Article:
Johnson City Press Friday, December 19, 2014

Sports ETSU Sports

Murphy's Irish eyes smile at memories of Walker

January 29th, 2014 5:33 am by Trey Williams

Murphy's Irish eyes smile at memories of Walker

Derek Murphy experienced the same good luck as many Irish when he crossed paths with legendary East Tennessee State track coach Dave Walker, whose recent death has inspired countless runners to dash back through time while letting grief run its course.

Walker was a mentor to many such as Murphy, who was tending bar in Ireland and nearly two years removed from being a suspect high school student when Walker made him an offer to run at East Tennessee State.

Now, Murphy’s a former Southern Conference cross country champion (1995) and – at risk of making many former teachers in Ireland die laughing or roll over in their graves, as he says – an assistant principal at Lamar School.

Walker was Murphy’ passport, his scholarship and, you might even say, his marriage certificate. Murphy said he wouldn’t have met his wife Robin if Walker hadn’t sold him on staying at ETSU for grad school instead of attending Furman.

“Looking back on it and kind of reflecting on the last 19 years of my life, I don’t know what I’d be doing if it wasn’t for Coach Walker,” Murphy said. “And I guess the reason I feel like I have a close bond with him is because, technically, he only coached me for two years and then he somewhat retired after my sophomore year. … But even though he wasn’t coaching me one on one, we still had that relationship.”

Walker, who maintained a significant role with the program through 2012, had quite a connection with Ireland. Murphy came along two decades after the “Irish Brigade” had put ETSU’s cross country and track programs on the national map. 

In fact, although he knew of accomplished countrymen such as Ray Flynn and Neil Cusack, Murphy didn’t associate them with ETSU when he was a 19-year-old in Leixlip, Ireland looking for a ticket to ride.

“I didn’t know anything about Johnson City or ETSU,” Murphy said. “I wasn’t aware of the big tradition that was here. … I knew who Ray Flynn was, but because of his Olympic appearances and things like that. … Him and Eamonn Coghlan, Marcus O'Sullivan and Frank O'Mara, they all still hold the four by a mile record – the world record. 

“I mean, he was a celebrity back home. But I was only aware of him because of that.”

ETSU runner Cronan Gantley, an Irishman who was a senior during Murphy’s freshman season, was Walker’s link to Murphy.

“When I got the offer to come to ETSU,” Murphy said, “my coach back home, Peter McDermott, he actually accepted the offer on my behalf, because he said, ‘You’re not getting too many other offers.’ Of course, I’d already been out of high school for two years. So I didn’t really have much choice.”

Murphy gave Walker a good run for his money. Along with winning the SoCon as a freshman in Greenville, S.C., where Gantley and fellow Irishmen Declan Fahy and John Fenton helped the Bucs also win the team title, Murphy assisted ETSU in winning another league championship his sophomore season and set an ETSU indoor record in the 3,000 meters in 1999. But in between were many bumps in the road.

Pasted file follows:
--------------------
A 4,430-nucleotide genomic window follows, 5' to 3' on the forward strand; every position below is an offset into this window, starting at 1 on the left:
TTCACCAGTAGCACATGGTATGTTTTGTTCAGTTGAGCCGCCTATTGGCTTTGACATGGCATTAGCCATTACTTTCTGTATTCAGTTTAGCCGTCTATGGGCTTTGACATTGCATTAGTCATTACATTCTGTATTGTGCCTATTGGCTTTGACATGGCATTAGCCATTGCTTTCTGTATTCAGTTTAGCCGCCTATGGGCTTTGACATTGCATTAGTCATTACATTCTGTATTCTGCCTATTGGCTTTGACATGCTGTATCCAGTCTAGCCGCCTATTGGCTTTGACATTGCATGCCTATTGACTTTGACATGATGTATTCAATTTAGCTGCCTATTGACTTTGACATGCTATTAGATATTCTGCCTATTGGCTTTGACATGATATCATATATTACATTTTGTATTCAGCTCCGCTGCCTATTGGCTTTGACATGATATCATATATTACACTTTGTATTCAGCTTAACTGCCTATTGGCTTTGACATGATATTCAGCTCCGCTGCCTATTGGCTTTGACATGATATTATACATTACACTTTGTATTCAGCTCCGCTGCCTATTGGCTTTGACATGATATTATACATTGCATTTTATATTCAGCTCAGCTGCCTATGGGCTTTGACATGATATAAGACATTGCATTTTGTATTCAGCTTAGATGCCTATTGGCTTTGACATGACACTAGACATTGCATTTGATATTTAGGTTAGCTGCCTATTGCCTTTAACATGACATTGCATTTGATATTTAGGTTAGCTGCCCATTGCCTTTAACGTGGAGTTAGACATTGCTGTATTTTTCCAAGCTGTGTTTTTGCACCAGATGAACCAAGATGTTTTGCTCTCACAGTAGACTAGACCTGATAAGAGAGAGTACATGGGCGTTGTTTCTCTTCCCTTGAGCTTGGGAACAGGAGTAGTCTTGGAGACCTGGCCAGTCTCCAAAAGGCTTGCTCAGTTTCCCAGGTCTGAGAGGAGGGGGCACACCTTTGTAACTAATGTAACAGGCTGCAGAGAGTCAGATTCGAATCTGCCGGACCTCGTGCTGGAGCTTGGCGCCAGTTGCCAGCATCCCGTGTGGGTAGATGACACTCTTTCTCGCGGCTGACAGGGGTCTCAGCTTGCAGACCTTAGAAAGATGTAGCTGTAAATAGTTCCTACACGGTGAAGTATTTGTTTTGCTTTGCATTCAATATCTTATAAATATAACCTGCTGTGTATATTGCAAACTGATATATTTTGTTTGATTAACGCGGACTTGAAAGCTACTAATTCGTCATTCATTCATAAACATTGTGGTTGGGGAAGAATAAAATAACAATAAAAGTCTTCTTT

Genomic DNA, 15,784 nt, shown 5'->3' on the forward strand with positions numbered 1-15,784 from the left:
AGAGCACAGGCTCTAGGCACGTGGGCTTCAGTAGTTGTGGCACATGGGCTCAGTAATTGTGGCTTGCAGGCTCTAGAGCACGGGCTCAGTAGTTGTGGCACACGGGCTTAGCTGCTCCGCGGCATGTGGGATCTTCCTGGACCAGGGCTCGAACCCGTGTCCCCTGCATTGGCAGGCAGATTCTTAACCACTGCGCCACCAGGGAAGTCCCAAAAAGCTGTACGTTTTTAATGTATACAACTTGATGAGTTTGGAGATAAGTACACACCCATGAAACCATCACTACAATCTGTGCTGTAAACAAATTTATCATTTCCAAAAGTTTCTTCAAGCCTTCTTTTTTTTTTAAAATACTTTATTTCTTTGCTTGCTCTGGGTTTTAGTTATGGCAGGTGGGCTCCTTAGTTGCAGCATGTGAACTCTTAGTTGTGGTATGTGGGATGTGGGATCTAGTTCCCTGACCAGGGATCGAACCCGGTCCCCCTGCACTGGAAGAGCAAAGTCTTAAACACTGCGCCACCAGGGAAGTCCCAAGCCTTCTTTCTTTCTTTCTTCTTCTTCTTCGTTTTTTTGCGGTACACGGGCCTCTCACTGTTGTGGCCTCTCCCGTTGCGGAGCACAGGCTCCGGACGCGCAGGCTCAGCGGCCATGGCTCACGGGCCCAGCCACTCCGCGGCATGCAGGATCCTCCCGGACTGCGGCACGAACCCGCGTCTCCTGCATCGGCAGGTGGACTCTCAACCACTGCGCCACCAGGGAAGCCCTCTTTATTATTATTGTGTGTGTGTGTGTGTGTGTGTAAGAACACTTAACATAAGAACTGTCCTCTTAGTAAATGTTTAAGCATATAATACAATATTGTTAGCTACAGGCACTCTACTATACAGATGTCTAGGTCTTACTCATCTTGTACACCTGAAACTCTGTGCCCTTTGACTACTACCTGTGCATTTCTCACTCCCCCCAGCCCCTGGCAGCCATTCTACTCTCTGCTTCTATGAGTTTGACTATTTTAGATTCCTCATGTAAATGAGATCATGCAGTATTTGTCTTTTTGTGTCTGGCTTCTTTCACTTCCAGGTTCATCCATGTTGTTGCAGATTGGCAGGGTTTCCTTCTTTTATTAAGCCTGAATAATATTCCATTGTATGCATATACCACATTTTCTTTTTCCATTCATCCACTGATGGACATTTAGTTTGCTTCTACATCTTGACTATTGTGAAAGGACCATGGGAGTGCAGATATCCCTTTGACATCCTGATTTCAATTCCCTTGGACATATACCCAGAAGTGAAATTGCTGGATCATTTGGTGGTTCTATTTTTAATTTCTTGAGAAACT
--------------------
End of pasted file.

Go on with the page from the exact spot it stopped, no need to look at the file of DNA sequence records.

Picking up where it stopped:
“I do feel like I had a lot of injuries over my time here,” Murphy said, “and if it wasn’t for Coach Walker – I mean, I don’t know how he felt about me, but I guess his affection for me kept me here. There were probably times I could’ve been sent home. I know my freshman year he could’ve sent me home because of my grades coming up to Christmas break. 

“And this was after … I was I Freshman of the Year and Runner of the Year in the Southern Conference and won cross country and we won it as a team. I had a 1.2 GPA and Coach said, ‘I don’t really care what you’ve won, but if your grades aren’t good enough you can’t stay.’”

Murphy was a quicker study thanks, in part, to Walker’s matter-of-fact, low-key tutelage.

“He was a good motivator, but he wasn’t like a big speech guy,” Murphy said. “He was … kind of quieter, but what he said mattered. He didn’t use a lot of fluff, and I appreciated that because you knew where you stood with him.”

Walker always showed up when an injured Murphy rehabbed in the pool his sophomore season.

“I was injured throughout the whole cross country season my sophomore year but still ran because we didn’t have a very deep team,” Murphy said. “I didn’t really train with the team. I would go to the pool and he would meet me there every day and we would have workouts in the pool. I would have an aqua jogger on and I’d be doing intervals in the pool. …

“He could’ve sent an assistant coach to do that with me. But he sat by the pool every day and we did our workout for an hour.”

Maybe the duo was making up for lost time. Murphy had Walker, more or less, for an intro swimming course the previous year.

“My first semester … he was our beginning swimming teacher,” Murphy said. “And I get in the van one day and he said, ‘Hey Murph, how’s that swimming class going?’ I said, ‘I don’t know Coach. You tell me.’ And he just kind of chuckled and said, ‘Well you know, I used to tell the guys before you, ‘If you show up the first time you’ve got to show up for the semester. So you just keep doing what you’re doing.’ 

“He said, ‘Can you swim?’ I said, ‘Yeah.’ He said ‘Okay.’ So I ended up getting my A not going to class. And it was a beginning swimming class. … He wasn’t cheating me of an education.”

Walker provided an education on how to treat people.

“He took me for acupuncture on my heel,” Murphy said, “and I’m pretty sure he was paying for that out of his own pocket. … He did everything he could for everybody. He wasn’t looking for praise or recognition.”

Walker’s teams won championships in the Ohio Valley Conference, Southern Conference and Atlantic Sun Conference, and his runners dashed to many of them on shoestring budgets. Murphy said a SoCon title might produce a steak dinner, but little else yielded anything more than standard fare.